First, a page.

first_img ShareEmailPrint To learn more, read: Posted on October 8, 2010November 13, 2014Click to share on Facebook (Opens in new window)Click to share on Twitter (Opens in new window)Click to share on LinkedIn (Opens in new window)Click to share on Reddit (Opens in new window)Click to email this to a friend (Opens in new window)Click to print (Opens in new window)The following is part of a series of project updates from Future Generations.  MHTF is supporting their project, Using Pregnancy Histories to Help Mothers, based in Peru. More information on MHTF supported projects can be found here. All photos courtesy of Laura Altobelli.Written by: Future GenerationsWe have our office and staff quarters up and running in the rural town of Urcos, about one hour south of the city of Cusco. Being home to one of the seven wonders of the world, Macchu Pichu, the city of Cusco has a multi-million dollar tourist industry but, paradoxically, in its rural areas among the highest rates of maternal and perinatal mortality in the country. One understands this when visiting our 28 project communities, divided into 62 sectors and annexes, which require a one, two or more-hour drive (or two to six-hour walk on foot) on rutty dirt roads through the Andes, there and back from the major towns of Urcos or Quiquijana on the main paved road through the river valley. Public transportation runs only on Sundays from communities. Not surprising that mothers are tempted to give birth at home or to delay seeking care for a sick newborn or infant when faced with that long walk.We selected the “highland communities” for our intervention since that is where the need is, where women and families tend to live in scattered homesteads with limited and pyramidal social organization. We have been pleased at the very positive response from community leaders and husbands to the idea that Women Leaders will be trained to teach women in their community.Community health promoters who have received training in the past have mostly been men. One told us, “How good that women will be trained: they are shy and need to be more active.”  One woman, not so shy, who was chosen by other women in her community to receive training from the project as a Women Leader told everyone, “Now it will be a rule that every time we meet to pick up food [from a government food distribution program for children] I will make you stay to get a talk on health.”  In another community, the men joked that they will be fine while the selected Women Leaders are away at training since they cook better than the women.  At that, everyone laughed heartily.Share this:last_img read more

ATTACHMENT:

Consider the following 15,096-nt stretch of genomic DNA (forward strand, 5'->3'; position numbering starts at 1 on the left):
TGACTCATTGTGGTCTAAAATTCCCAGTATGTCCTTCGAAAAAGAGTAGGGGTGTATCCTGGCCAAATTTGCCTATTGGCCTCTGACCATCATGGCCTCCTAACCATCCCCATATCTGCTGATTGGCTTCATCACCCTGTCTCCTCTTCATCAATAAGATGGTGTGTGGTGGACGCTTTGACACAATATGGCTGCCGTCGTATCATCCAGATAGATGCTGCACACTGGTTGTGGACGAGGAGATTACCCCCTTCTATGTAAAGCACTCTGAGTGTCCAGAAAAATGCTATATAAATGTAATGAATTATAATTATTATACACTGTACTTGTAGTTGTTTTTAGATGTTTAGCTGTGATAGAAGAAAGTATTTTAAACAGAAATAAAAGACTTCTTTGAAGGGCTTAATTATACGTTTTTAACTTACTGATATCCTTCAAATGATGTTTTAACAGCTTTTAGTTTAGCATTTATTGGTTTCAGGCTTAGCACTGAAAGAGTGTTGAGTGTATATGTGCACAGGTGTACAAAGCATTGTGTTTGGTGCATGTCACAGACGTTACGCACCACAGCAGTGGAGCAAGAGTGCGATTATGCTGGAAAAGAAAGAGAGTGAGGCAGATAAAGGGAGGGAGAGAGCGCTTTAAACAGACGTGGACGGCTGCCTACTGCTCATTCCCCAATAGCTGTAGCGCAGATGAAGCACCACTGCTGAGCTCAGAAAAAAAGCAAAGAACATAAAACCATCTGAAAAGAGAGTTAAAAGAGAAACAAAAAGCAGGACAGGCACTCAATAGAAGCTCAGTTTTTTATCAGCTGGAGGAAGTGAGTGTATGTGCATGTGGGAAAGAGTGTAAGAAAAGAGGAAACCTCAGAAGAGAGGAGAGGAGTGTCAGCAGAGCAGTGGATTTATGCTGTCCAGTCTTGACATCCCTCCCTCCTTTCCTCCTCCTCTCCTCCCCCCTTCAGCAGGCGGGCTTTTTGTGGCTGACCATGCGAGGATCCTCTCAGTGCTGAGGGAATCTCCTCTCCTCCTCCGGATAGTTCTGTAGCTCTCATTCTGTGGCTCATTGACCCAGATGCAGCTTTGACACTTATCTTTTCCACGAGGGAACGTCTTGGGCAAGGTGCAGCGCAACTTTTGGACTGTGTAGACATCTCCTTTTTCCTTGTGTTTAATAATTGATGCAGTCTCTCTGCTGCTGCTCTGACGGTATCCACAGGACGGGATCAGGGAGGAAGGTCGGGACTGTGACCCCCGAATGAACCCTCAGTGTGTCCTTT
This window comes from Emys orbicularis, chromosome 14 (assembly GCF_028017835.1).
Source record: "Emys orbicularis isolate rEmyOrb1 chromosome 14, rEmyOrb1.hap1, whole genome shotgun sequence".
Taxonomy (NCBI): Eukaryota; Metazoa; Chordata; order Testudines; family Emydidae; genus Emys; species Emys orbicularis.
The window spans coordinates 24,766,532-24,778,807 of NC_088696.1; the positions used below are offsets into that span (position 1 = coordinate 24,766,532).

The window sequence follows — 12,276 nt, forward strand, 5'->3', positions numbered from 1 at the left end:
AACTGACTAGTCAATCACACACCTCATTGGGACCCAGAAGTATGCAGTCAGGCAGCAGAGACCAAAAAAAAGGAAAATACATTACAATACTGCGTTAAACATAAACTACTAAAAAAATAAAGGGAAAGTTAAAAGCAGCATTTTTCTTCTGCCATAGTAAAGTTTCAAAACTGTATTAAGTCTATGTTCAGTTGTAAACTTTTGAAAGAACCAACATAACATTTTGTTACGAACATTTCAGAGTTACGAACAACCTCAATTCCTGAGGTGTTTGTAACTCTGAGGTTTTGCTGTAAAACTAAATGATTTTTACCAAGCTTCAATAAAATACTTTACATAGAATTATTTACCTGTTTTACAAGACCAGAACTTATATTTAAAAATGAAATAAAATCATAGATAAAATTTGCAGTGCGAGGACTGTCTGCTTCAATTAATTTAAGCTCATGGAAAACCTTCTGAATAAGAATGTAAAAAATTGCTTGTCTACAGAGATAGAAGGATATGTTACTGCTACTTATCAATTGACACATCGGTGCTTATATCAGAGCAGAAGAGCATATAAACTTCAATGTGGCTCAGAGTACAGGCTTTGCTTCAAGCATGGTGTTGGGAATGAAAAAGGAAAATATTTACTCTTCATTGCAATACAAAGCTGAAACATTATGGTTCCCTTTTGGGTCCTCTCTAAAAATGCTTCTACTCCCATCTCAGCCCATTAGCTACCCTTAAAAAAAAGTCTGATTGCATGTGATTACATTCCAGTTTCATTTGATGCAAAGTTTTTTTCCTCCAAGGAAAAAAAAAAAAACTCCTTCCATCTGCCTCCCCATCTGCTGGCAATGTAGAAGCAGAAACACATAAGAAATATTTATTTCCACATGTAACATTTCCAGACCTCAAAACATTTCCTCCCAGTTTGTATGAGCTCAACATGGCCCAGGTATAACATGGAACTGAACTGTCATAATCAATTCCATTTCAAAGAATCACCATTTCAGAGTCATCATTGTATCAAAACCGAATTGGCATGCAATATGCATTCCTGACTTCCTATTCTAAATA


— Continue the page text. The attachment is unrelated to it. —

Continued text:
first_imgShares of Hydropothecary Corp. rose more than 18 per cent after the licensed medical cannabis producer announced ambitious plans that will see it further grow its operations in Quebec at a rapid pace.The company (TSXV:THCX) said Tuesday it has acquired property adjacent to its existing facility in Gatineau, Que., to construct a new 93,000-square-metre greenhouse that would increase its production capacity to 108,000 kilograms of dried cannabis per year.The expansion will bring the company’s total production capacity to about 121,000 sq. m of cultivation and manufacturing labs, with the expansion expected to be completed in one year.“Hydropothecary is boldly stepping forward to take the lead in the Canadian cannabis industry… Once legalization and the adult-use recreational market become a reality, Hydropothecary will be ready,” said Sebastien St. Louis, CEO and co-founder, in a statement.Vahan Ajamian, a research analyst with Beacon Securities Ltd., said the expansion would put Hydropothecary among the top three producers in Canada.By comparison, Ontario-headquartered Canopy Growth Corp. (TSX:WEED) announced in October that it will develop up to about 280,000 sq. metres of greenhouse growing capacity in British Columbia, more than doubling the production footprint of Canada’s biggest licensed marijuana producer.Hydropothecary currently has a production capacity of about 4,600 sq. m and produces about 3,600 kg of dried cannabis per year. An expansion announced in October will see the company increase its production capacity by about 23,000 sq. m by next July, after which it said it’s expected to produce about 26,000 kg annually.St. Louis said costs for the newest expansion to be completed next December, which are expected to be $80 million, will be funded through the company’s current financial resources.The addition is expected to create up to 100 jobs during construction, with another 100 positions forecast for the operation of the new facility.This is on top of 100 jobs which will be created when the company’s 23,000 sq. m greenhouse expansion, which is expected to cost $25 million, becomes operational in July.Shares of Hydropothecary closed at $4.11, up 63 cents or 18.10 per cent, on the TSX Venture Exchange.Follow @DaveHTO on Twitter.last_img read more